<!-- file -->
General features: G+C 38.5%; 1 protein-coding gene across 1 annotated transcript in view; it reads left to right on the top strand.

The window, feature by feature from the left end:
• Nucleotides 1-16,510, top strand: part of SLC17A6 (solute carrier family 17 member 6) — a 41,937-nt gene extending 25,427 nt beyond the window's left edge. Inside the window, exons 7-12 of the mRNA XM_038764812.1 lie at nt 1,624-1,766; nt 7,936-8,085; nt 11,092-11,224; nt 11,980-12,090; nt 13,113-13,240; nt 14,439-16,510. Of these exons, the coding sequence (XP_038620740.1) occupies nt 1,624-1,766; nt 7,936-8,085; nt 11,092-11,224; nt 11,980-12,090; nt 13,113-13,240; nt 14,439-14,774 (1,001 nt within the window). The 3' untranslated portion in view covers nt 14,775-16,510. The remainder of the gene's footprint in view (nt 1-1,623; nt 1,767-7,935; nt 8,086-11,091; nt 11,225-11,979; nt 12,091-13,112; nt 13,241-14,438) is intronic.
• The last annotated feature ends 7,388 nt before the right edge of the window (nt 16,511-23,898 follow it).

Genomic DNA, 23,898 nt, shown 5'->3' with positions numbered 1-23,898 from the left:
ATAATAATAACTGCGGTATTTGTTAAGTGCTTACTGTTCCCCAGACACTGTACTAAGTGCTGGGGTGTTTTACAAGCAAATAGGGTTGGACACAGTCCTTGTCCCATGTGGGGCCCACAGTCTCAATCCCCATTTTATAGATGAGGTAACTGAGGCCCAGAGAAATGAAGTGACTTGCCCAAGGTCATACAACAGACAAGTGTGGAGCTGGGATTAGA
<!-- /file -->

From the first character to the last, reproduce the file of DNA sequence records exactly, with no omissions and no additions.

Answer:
General features: G+C 38.5%; 1 protein-coding gene across 1 annotated transcript in view; it reads left to right on the top strand.

The window, feature by feature from the left end:
• Nucleotides 1-16,510, top strand: part of SLC17A6 (solute carrier family 17 member 6) — a 41,937-nt gene extending 25,427 nt beyond the window's left edge. Inside the window, exons 7-12 of the mRNA XM_038764812.1 lie at nt 1,624-1,766; nt 7,936-8,085; nt 11,092-11,224; nt 11,980-12,090; nt 13,113-13,240; nt 14,439-16,510. Of these exons, the coding sequence (XP_038620740.1) occupies nt 1,624-1,766; nt 7,936-8,085; nt 11,092-11,224; nt 11,980-12,090; nt 13,113-13,240; nt 14,439-14,774 (1,001 nt within the window). The 3' untranslated portion in view covers nt 14,775-16,510. The remainder of the gene's footprint in view (nt 1-1,623; nt 1,767-7,935; nt 8,086-11,091; nt 11,225-11,979; nt 12,091-13,112; nt 13,241-14,438) is intronic.
• The last annotated feature ends 7,388 nt before the right edge of the window (nt 16,511-23,898 follow it).

Genomic DNA, 23,898 nt, shown 5'->3' with positions numbered 1-23,898 from the left:
ATAATAATAACTGCGGTATTTGTTAAGTGCTTACTGTTCCCCAGACACTGTACTAAGTGCTGGGGTGTTTTACAAGCAAATAGGGTTGGACACAGTCCTTGTCCCATGTGGGGCCCACAGTCTCAATCCCCATTTTATAGATGAGGTAACTGAGGCCCAGAGAAATGAAGTGACTTGCCCAAGGTCATACAACAGACAAGTGTGGAGCTGGGATTAGA